American Painter and Sculptor
Newburgh, New York
Spencertown, New York
Summary of Ellsworth Kelly
Ellsworth Kelly has been a widely influential force in the post-war art world. He first rose to critical acclaim in the 1950s with his bright, multi-paneled and largely monochromatic canvases. Maintaining a persistent focus on the dynamic relationships between shape, form and color, Kelly was one of the first artists to create irregularly shaped canvases. His subsequent layered reliefs, flat sculptures, and line drawings further challenged viewers' conceptions of space. While not adhering to any one artistic movement, Kelly vitally influenced the development of Minimalism, Hard-edge painting, Color Field, and Pop art.
- Kelly intends for viewers to experience his artwork with instinctive, physical responses to the work's structure, color, and surrounding space rather than with contextual or interpretive analysis. He encourages a kind of silent encounter, or bodily participation by the viewer with the artwork, chiefly by presenting bold and contrasting colors free of gestural brushstrokes or recognizable imagery, panels protruding gracefully from the wall, and irregular forms inhabiting space as confidently as the viewer before them.
- Real-life observations are the backbone of Kelly's abstraction works, which are replications of the shapes, shadows, and other visual sensations he experiences in the world around him. As did the early-20th-century Dadaists, Kelly delights in the spontaneous, the casual, and the ephemeral means of finding such readymade subjects.
- The subtle fluctuation between the meditative, decorative and industrial in much of Kelly's work can be traced in part to this design training in art school. In this sense, Kelly continues Henri Matisse's lyrical and decorative ideal of creating an art of visual serenity, even as the painted motif is now reduced to its simplest and sometimes most mysterious configuration. The special camouflage unit of which Kelly was a part during his service in World War II, and the principles of visual scrambling he undertook, has also contributed greatly to Kelly's intense visual motifs.
Biography of Ellsworth Kelly
Born in Newburgh, New York in 1923, Ellsworth Kelly was the second of three boys. He grew up in northern New Jersey, where he spent much of his time alone, often watching birds and insects. These observations of nature would later inform his unique way of creating and looking at art. After graduating from high school, he studied technical art and design at the Pratt Institute from 1941-1942. His parents, an insurance company executive and a teacher, were practical and supported his art career only if he pursued this technical training. In 1943, Kelly enlisted in the army and joined the camouflage unit called "the Ghost Army," which had among its members many artists and designers. The unit's task was to misdirect enemy soldiers with inflatable tanks. While in the army, Kelly served in France, England and Germany, including a brief stay in Paris. His visual experiences with camouflage and shadows, as well as his short time in Paris strongly impacted Kelly's aesthetic and future career path.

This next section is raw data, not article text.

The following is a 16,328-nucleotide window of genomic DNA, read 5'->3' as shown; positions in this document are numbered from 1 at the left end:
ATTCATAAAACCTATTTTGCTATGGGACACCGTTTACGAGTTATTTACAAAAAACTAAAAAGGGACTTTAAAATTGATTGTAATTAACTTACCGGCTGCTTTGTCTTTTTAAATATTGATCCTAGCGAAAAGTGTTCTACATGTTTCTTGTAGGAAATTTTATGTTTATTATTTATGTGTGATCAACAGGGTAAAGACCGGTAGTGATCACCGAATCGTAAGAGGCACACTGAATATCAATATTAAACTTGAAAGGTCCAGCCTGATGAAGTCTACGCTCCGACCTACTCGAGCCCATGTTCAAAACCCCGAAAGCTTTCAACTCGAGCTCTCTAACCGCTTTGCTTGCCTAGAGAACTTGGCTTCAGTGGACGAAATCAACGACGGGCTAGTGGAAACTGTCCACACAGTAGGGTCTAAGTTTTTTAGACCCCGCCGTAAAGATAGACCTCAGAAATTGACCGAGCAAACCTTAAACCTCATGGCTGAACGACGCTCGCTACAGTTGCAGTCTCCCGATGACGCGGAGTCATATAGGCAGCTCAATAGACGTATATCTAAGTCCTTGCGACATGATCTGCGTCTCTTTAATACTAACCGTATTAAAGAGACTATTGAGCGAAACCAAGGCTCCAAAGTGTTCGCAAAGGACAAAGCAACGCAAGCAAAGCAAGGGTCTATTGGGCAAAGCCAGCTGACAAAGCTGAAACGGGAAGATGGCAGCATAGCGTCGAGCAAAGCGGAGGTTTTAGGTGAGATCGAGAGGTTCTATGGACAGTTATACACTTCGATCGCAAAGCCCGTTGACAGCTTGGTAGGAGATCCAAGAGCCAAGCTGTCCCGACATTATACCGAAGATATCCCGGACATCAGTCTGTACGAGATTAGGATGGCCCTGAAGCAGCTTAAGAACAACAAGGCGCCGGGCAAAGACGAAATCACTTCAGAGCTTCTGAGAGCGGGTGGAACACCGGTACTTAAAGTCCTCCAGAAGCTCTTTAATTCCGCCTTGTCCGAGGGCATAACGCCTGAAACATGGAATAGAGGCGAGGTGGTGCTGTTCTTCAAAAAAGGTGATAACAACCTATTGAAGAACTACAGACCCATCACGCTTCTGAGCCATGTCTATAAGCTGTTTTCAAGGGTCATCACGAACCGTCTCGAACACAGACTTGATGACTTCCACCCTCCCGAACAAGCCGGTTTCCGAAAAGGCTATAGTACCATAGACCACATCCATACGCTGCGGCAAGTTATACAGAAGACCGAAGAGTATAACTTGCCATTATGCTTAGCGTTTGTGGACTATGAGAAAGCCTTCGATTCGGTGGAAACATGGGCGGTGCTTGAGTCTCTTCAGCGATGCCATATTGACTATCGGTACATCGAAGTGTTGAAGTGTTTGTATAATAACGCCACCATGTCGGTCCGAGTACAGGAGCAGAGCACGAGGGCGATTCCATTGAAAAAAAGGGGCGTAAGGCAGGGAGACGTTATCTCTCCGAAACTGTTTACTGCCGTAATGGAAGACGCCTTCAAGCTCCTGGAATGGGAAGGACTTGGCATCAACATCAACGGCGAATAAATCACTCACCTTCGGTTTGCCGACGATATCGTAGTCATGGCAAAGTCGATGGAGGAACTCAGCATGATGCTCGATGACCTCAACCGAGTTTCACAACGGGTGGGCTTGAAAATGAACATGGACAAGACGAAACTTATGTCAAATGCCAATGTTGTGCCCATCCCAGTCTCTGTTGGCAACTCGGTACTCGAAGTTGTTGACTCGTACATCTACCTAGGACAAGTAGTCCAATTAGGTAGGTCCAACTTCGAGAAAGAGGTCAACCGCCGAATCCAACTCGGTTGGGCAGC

Important Art by Ellsworth Kelly
The large-scale Colors for a Large Wall is one of Kelly's early forays into multi-panel paintings, a fundamental motif throughout his career. Colors for a Large Wall helped introduce his deeply held view of paintings as objects; not only was this painting an object in itself, but it was comprised of many smaller objects (panels) supposedly having come together in chance collision. In this work, Kelly covered each of the 64 square canvases in a single color and fused them together based on a collage study he had arbitrarily arranged. Much of Kelly's subsequent work stemmed from this painting, as he continued to juxtapose panels of differing sizes, shapes, colors and materials in innumerable variations.
In Paris, artists such as John Cage and Hans Arp encouraged Kelly to experiment with the idea of chance in his artwork. For Cite, Kelly cut a black and white brushstroke drawing into twenty squares and randomly rearranged the pieces. He then turned this composition upside down and painted it onto twenty wood panels. After rearranging it once more, he connected the panels into the final painting. Although his artistic decisions ultimately dictate the final composition, Kelly's use of chance partially disconnects him from the resulting work. Such efforts to reduce the artist's emotions, influence, or individual marks have been important facets of Kelly's artwork, suggesting that all apparently "controlled" creativity is always partly a matter of an artist's making the most of chance collisions with unexpected and impersonal forces.
Kelly put great emphasis on the tensions between the 'figure' and the 'ground' in his paintings, aiming to establish dynamism within otherwise flat surfaces. In Red Blue Green, part of his crucial series exploring this motif, Kelly's sharply delineated, bold red and blue shapes both contrast and resonate with the solid green background, taking natural forms as inspiration. The relationship between the two balanced forms and the surrounding color anticipates the powerful depth that defined Kelly's later relief paintings. Therefore, these works serve an important bridge connecting his flat, multi-panel paintings to his sculptural, layered works.